- After dealing with the effects of losing our power for five days as a result of Irma, my dad decided to invest in something called a transfer switch. A transfer switch is a device that transfers an electrical current going into a building from the utility source (power lines) to a backup source (usually a generator). In the aftermath of the 2004 hurricanes (of which we had three strike within the span of a month), we got a portable generator, although we didn’t really have to use it until our power was knocked out by Hurricane Matthew a few years ago. We then had to use it again after Irma. But after Irma we were having to run extension cords and power strips all throughout the house to power various appliances, lights, and devices. We also had to leave our back door cracked open very slightly so that we could run an extension cord into the kitchen to power our refrigerator and microwave. That was a bit of a security issue. So my dad ended up ordering and installing a transfer switch that connects to the house’s load center so that in the event of an extended power outage, all my dad has to do is hook up our generator to the transfer switch, and he can bring power into the house in a safe manner: safe for us because we aren’t having to run all sorts of cords into the house (and he can also control which appliances and rooms run off of the generator power so that it doesn’t overload the generator’s capacity), but also safe for the utility workers as the switch takes the house off of the utility line and prevents what’s called “back feeding”, which can be dangerous and cause electrocution to workers working on a power line. Note: Never ever directly connect a generator to a house’s load center. This is what causes back feeding. That’s why you use a transfer switch. There are transfer switches that work automatically by being connected to a standby generator, and there are switches that work manually so one can connect a portable generator.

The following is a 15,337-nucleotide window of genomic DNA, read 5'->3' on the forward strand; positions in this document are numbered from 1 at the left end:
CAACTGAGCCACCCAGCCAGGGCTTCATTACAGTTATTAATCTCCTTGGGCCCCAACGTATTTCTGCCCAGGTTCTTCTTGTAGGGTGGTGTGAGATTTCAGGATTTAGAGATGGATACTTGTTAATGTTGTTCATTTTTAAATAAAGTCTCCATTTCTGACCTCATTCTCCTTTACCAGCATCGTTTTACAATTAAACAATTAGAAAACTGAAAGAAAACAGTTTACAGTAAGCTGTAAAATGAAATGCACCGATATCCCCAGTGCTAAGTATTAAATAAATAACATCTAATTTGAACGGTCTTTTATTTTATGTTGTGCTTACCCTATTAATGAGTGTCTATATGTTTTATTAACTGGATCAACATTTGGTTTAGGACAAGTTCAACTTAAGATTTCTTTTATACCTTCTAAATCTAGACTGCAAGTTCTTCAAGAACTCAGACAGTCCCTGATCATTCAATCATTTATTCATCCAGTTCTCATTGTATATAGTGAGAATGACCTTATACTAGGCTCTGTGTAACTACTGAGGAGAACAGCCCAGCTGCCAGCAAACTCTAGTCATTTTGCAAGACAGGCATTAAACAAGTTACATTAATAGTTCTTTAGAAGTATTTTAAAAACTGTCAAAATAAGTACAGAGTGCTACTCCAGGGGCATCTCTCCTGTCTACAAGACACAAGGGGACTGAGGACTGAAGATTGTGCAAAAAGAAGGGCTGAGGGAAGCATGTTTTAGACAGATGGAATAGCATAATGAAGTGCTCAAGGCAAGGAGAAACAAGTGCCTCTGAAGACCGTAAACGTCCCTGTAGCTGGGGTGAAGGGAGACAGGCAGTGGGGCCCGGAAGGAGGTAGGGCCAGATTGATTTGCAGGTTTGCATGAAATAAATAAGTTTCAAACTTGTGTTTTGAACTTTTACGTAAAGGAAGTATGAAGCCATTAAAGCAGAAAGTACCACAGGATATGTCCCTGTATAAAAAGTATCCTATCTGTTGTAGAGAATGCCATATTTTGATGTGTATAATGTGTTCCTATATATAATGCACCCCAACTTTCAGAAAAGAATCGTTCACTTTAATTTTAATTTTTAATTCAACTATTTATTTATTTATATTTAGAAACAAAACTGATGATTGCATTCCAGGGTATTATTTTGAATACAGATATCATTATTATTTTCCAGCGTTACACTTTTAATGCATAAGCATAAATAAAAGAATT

- The power thing, of course, is more or less for comfort. And given my mom’s condition, her comfort is a top priority for us.